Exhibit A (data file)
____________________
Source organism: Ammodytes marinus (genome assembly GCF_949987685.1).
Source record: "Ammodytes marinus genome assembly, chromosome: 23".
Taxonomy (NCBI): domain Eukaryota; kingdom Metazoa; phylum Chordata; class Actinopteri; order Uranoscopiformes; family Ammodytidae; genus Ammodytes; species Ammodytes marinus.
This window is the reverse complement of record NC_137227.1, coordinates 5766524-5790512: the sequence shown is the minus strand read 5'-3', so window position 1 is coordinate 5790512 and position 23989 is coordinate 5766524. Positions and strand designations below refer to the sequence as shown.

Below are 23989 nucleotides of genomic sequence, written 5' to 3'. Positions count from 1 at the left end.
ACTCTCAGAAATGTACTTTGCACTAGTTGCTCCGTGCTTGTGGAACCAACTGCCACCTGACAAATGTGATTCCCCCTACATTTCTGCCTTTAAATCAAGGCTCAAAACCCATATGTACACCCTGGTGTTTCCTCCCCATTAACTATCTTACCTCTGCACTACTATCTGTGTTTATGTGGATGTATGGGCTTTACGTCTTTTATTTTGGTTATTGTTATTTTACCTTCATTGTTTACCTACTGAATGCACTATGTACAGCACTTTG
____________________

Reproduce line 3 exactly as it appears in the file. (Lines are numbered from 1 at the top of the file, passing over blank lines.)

Taxonomy (NCBI): domain Eukaryota; kingdom Metazoa; phylum Chordata; class Actinopteri; order Uranoscopiformes; family Ammodytidae; genus Ammodytes; species Ammodytes marinus.